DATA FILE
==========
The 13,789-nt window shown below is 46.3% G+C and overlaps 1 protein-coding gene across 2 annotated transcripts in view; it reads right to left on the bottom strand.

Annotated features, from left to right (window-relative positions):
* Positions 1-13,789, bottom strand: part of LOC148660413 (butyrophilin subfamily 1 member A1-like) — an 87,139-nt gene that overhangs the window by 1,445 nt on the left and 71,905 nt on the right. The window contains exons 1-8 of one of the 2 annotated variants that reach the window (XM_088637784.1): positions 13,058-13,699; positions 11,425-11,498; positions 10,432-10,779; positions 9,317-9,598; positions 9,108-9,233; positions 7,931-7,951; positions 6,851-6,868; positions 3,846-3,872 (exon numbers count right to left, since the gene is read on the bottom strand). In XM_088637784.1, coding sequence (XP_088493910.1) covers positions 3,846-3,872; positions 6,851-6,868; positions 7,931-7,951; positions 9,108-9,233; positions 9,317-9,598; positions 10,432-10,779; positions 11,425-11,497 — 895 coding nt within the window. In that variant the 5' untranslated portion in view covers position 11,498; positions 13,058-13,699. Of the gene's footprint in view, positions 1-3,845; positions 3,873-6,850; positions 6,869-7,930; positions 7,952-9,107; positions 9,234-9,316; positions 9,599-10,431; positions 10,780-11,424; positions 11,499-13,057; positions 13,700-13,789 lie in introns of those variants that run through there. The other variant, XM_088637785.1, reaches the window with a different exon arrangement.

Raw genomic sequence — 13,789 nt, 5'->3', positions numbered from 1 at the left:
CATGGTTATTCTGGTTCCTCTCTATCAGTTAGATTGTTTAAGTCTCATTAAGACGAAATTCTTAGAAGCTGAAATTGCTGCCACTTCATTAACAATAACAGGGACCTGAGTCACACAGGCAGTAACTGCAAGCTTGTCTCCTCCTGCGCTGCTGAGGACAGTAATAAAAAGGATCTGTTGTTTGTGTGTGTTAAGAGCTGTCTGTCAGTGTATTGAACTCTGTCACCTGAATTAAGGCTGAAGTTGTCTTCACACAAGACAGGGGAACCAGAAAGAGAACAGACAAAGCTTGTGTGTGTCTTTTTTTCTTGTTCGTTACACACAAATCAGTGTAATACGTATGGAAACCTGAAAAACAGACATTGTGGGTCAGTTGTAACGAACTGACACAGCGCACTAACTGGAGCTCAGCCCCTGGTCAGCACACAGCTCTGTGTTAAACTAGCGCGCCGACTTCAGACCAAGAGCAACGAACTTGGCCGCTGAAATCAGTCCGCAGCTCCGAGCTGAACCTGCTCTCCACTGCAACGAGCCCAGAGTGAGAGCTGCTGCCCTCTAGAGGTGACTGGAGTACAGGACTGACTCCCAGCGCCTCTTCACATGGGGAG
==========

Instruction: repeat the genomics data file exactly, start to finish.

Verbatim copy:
The 13,789-nt window shown below is 46.3% G+C and overlaps 1 protein-coding gene across 2 annotated transcripts in view; it reads right to left on the bottom strand.

Annotated features, from left to right (window-relative positions):
* Positions 1-13,789, bottom strand: part of LOC148660413 (butyrophilin subfamily 1 member A1-like) — an 87,139-nt gene that overhangs the window by 1,445 nt on the left and 71,905 nt on the right. The window contains exons 1-8 of one of the 2 annotated variants that reach the window (XM_088637784.1): positions 13,058-13,699; positions 11,425-11,498; positions 10,432-10,779; positions 9,317-9,598; positions 9,108-9,233; positions 7,931-7,951; positions 6,851-6,868; positions 3,846-3,872 (exon numbers count right to left, since the gene is read on the bottom strand). In XM_088637784.1, coding sequence (XP_088493910.1) covers positions 3,846-3,872; positions 6,851-6,868; positions 7,931-7,951; positions 9,108-9,233; positions 9,317-9,598; positions 10,432-10,779; positions 11,425-11,497 — 895 coding nt within the window. In that variant the 5' untranslated portion in view covers position 11,498; positions 13,058-13,699. Of the gene's footprint in view, positions 1-3,845; positions 3,873-6,850; positions 6,869-7,930; positions 7,952-9,107; positions 9,234-9,316; positions 9,599-10,431; positions 10,780-11,424; positions 11,499-13,057; positions 13,700-13,789 lie in introns of those variants that run through there. The other variant, XM_088637785.1, reaches the window with a different exon arrangement.

Raw genomic sequence — 13,789 nt, 5'->3', positions numbered from 1 at the left:
CATGGTTATTCTGGTTCCTCTCTATCAGTTAGATTGTTTAAGTCTCATTAAGACGAAATTCTTAGAAGCTGAAATTGCTGCCACTTCATTAACAATAACAGGGACCTGAGTCACACAGGCAGTAACTGCAAGCTTGTCTCCTCCTGCGCTGCTGAGGACAGTAATAAAAAGGATCTGTTGTTTGTGTGTGTTAAGAGCTGTCTGTCAGTGTATTGAACTCTGTCACCTGAATTAAGGCTGAAGTTGTCTTCACACAAGACAGGGGAACCAGAAAGAGAACAGACAAAGCTTGTGTGTGTCTTTTTTTCTTGTTCGTTACACACAAATCAGTGTAATACGTATGGAAACCTGAAAAACAGACATTGTGGGTCAGTTGTAACGAACTGACACAGCGCACTAACTGGAGCTCAGCCCCTGGTCAGCACACAGCTCTGTGTTAAACTAGCGCGCCGACTTCAGACCAAGAGCAACGAACTTGGCCGCTGAAATCAGTCCGCAGCTCCGAGCTGAACCTGCTCTCCACTGCAACGAGCCCAGAGTGAGAGCTGCTGCCCTCTAGAGGTGACTGGAGTACAGGACTGACTCCCAGCGCCTCTTCACATGGGGAG